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Friday 19 April 2019

Mold and Mildew: What’s The Difference?

Posted by at 9:00 AM

Mold and mildew are two terms that are often used interchangeably. While they have similar characteristics, they are not the same organism. They are both commonly found in damp or humid areas. Unlike mildew, mold can be found on foods such as bread, cheese or those long-forgotten leftovers in the back of the refrigerator, but this is by no means the end of the distinctions between the two.

Can Mold and Mildew Cause Health Problems?

Both are known to cause or exacerbate respiratory illnesses such as asthma or sinus problems; however, mold poses a greater threat of complications, particularly in infants, small children, the elderly or those with immune ailments. Certain derivatives of mold, such as those found in penicillin and anti-rejection drugs used to treat organ transplant patients, are known to have medicinal benefits to both humans and animals. Some foods, for example blue cheeses (such as Roquefort and Stilton) or Camembert, require mold in order to develop their flavor.

What Do Mold and Mildew Look Like?

Mold and mildew are both members of the fungus family, though mold is typically found in a range of colors (it may appear in shades of green, red, black or even blue) whereas mildew is most likely to appear white or gray in color. Both organisms give off an odor; mold commonly smells foul, while mildew’s scent is more earthy.

Where Do Mold and Mildew Grow?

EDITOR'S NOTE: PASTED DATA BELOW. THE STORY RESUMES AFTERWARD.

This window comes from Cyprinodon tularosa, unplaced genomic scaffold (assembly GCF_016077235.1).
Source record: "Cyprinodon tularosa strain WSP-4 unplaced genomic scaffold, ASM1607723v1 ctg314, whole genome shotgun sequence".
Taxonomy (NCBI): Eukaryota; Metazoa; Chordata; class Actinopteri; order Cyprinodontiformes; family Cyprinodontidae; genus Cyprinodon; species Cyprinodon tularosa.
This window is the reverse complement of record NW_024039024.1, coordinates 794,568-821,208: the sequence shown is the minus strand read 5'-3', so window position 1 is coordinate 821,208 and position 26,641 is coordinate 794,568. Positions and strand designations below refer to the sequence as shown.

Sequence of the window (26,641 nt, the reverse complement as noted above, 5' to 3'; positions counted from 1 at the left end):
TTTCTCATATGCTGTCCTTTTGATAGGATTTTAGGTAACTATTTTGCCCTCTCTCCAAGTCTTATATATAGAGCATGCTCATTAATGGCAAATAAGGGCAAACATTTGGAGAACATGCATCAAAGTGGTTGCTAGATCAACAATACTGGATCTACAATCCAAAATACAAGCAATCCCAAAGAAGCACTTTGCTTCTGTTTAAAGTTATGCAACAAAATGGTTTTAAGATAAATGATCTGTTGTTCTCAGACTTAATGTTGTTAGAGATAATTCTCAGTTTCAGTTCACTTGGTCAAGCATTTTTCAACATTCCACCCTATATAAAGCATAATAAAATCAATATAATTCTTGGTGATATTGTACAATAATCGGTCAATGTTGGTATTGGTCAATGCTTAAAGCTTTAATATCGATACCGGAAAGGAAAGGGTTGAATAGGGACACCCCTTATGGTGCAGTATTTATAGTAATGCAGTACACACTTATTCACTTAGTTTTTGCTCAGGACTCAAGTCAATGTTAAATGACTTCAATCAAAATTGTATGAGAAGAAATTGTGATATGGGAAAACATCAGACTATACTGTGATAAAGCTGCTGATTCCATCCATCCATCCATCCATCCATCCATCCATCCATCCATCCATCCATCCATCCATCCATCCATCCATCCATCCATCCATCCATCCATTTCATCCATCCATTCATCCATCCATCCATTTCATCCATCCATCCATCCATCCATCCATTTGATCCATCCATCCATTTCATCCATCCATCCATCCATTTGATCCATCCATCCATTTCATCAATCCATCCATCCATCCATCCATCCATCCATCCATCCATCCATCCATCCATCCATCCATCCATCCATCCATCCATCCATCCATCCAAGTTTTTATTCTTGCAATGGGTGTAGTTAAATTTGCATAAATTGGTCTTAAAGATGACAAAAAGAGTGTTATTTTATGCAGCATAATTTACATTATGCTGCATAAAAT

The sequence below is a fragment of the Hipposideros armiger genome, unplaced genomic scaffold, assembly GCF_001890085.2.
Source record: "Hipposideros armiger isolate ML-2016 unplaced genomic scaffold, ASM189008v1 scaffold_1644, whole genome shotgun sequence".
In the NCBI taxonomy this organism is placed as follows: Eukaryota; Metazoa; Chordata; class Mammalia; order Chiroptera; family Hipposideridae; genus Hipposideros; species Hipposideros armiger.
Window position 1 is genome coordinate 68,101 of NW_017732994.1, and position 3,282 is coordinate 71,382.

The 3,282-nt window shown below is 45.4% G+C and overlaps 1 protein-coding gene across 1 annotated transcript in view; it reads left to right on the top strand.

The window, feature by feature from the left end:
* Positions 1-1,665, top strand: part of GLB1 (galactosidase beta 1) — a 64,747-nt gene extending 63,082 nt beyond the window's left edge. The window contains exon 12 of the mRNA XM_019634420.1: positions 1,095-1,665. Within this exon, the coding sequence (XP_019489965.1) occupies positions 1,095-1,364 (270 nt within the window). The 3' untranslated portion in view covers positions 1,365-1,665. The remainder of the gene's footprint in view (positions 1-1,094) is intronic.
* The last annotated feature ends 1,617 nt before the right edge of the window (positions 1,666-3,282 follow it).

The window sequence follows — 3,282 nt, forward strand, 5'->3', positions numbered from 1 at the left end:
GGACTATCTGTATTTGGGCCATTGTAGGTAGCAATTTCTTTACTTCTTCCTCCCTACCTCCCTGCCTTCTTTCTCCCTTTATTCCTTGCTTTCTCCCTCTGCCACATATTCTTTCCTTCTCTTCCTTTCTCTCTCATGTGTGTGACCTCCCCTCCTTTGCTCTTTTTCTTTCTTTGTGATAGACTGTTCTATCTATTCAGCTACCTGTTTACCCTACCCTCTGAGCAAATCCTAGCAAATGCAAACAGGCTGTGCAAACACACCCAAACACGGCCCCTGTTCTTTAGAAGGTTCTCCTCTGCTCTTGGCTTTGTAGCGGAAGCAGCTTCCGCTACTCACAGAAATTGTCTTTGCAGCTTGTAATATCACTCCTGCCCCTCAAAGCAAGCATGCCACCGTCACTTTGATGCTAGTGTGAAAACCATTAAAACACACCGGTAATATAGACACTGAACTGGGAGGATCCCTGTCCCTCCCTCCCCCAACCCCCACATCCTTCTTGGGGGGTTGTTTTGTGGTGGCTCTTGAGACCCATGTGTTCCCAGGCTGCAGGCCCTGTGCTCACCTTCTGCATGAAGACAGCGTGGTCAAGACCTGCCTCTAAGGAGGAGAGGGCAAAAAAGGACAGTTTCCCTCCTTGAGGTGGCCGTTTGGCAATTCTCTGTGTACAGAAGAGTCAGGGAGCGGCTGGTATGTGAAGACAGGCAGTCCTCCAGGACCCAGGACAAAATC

Mold only grows in areas with a lot of moisture or high humidity; though mildew also prefers this type of environment, it can grow on many different surfaces. Mold is most often found on organic matter such as food or plants, whereas mildew can thrive on a nonorganic surface such as plastic or synthetic fabric. On plants, you may have one of two different types; powdery mildew tends to thrive on flowering plants and trees, while downy mildew is more common in agricultural plants and crops such as potatoes and grapes. Mildew can also grow on fabrics such as clothing or furniture and paper, especially when the surrounding area is prone to high humidity. You’ve likely noticed mildew on your shower curtain before; a bathroom, with its tendency toward dampness and poor ventilation, is an example of the conditions it prefers.


How Do I Get Rid of Mold and Mildew?

When you have an infestation of mold or mildew in the home, there is a simple method to clean and sanitize the area; use a solution of one part bleach to ten parts water and allow it to soak the affected area for approximately twenty minutes. Take precautions to protect yourself from both the cleaning solution and the mold or mildew; it is wise to wear rubber gloves, goggles and a dust mask to prevent illness. Both mold and mildew can be prevented by maintaining cleanliness in damp areas and the use of dehumidifiers to keep them from thriving. Adequate ventilation is key to keeping mold and mildew at bay.


If you need help getting mold out of your home, please feel free to contact us for further information on what we do.